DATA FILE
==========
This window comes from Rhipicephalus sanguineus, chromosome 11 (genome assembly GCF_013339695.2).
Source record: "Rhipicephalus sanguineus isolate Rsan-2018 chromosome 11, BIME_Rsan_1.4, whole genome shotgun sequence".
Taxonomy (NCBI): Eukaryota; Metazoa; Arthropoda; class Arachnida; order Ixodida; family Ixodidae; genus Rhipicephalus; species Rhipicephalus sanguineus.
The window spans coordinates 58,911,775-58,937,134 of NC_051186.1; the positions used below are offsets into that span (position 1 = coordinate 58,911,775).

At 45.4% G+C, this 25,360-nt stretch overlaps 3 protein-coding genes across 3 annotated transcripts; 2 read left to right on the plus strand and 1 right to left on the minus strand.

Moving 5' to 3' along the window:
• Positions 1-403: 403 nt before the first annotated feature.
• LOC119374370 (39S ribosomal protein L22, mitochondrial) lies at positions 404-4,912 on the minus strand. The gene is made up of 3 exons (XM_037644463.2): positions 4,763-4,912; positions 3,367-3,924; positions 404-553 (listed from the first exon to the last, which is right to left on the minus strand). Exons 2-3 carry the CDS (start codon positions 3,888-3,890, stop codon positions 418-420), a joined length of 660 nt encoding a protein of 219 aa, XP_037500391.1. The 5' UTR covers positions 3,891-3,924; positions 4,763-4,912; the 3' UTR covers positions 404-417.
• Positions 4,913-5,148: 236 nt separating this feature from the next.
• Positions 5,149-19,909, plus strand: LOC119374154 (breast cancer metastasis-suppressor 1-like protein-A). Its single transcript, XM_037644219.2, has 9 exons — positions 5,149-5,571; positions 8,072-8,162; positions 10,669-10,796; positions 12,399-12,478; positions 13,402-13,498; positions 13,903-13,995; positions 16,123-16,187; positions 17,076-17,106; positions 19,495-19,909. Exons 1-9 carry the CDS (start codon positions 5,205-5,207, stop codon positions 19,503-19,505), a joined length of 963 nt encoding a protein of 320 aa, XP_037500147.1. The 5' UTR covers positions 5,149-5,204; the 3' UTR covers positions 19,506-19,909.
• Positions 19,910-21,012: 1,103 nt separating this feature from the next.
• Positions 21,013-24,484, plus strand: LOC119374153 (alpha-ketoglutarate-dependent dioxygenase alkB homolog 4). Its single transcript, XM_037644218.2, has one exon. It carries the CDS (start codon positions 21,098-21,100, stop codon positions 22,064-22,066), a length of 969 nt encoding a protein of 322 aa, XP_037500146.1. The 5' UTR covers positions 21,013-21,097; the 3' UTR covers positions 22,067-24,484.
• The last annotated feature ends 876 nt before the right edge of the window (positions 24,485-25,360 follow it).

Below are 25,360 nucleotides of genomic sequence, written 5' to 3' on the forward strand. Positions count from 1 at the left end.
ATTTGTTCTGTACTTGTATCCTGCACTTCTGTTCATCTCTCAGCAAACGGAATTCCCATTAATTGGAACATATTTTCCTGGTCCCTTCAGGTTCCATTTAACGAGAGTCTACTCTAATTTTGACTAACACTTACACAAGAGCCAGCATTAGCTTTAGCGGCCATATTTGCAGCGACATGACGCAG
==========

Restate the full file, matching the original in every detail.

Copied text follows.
This window comes from Rhipicephalus sanguineus, chromosome 11 (genome assembly GCF_013339695.2).
Source record: "Rhipicephalus sanguineus isolate Rsan-2018 chromosome 11, BIME_Rsan_1.4, whole genome shotgun sequence".
Taxonomy (NCBI): Eukaryota; Metazoa; Arthropoda; class Arachnida; order Ixodida; family Ixodidae; genus Rhipicephalus; species Rhipicephalus sanguineus.
The window spans coordinates 58,911,775-58,937,134 of NC_051186.1; the positions used below are offsets into that span (position 1 = coordinate 58,911,775).

At 45.4% G+C, this 25,360-nt stretch overlaps 3 protein-coding genes across 3 annotated transcripts; 2 read left to right on the plus strand and 1 right to left on the minus strand.

Moving 5' to 3' along the window:
• Positions 1-403: 403 nt before the first annotated feature.
• LOC119374370 (39S ribosomal protein L22, mitochondrial) lies at positions 404-4,912 on the minus strand. The gene is made up of 3 exons (XM_037644463.2): positions 4,763-4,912; positions 3,367-3,924; positions 404-553 (listed from the first exon to the last, which is right to left on the minus strand). Exons 2-3 carry the CDS (start codon positions 3,888-3,890, stop codon positions 418-420), a joined length of 660 nt encoding a protein of 219 aa, XP_037500391.1. The 5' UTR covers positions 3,891-3,924; positions 4,763-4,912; the 3' UTR covers positions 404-417.
• Positions 4,913-5,148: 236 nt separating this feature from the next.
• Positions 5,149-19,909, plus strand: LOC119374154 (breast cancer metastasis-suppressor 1-like protein-A). Its single transcript, XM_037644219.2, has 9 exons — positions 5,149-5,571; positions 8,072-8,162; positions 10,669-10,796; positions 12,399-12,478; positions 13,402-13,498; positions 13,903-13,995; positions 16,123-16,187; positions 17,076-17,106; positions 19,495-19,909. Exons 1-9 carry the CDS (start codon positions 5,205-5,207, stop codon positions 19,503-19,505), a joined length of 963 nt encoding a protein of 320 aa, XP_037500147.1. The 5' UTR covers positions 5,149-5,204; the 3' UTR covers positions 19,506-19,909.
• Positions 19,910-21,012: 1,103 nt separating this feature from the next.
• Positions 21,013-24,484, plus strand: LOC119374153 (alpha-ketoglutarate-dependent dioxygenase alkB homolog 4). Its single transcript, XM_037644218.2, has one exon. It carries the CDS (start codon positions 21,098-21,100, stop codon positions 22,064-22,066), a length of 969 nt encoding a protein of 322 aa, XP_037500146.1. The 5' UTR covers positions 21,013-21,097; the 3' UTR covers positions 22,067-24,484.
• The last annotated feature ends 876 nt before the right edge of the window (positions 24,485-25,360 follow it).

Below are 25,360 nucleotides of genomic sequence, written 5' to 3' on the forward strand. Positions count from 1 at the left end.
ATTTGTTCTGTACTTGTATCCTGCACTTCTGTTCATCTCTCAGCAAACGGAATTCCCATTAATTGGAACATATTTTCCTGGTCCCTTCAGGTTCCATTTAACGAGAGTCTACTCTAATTTTGACTAACACTTACACAAGAGCCAGCATTAGCTTTAGCGGCCATATTTGCAGCGACATGACGCAG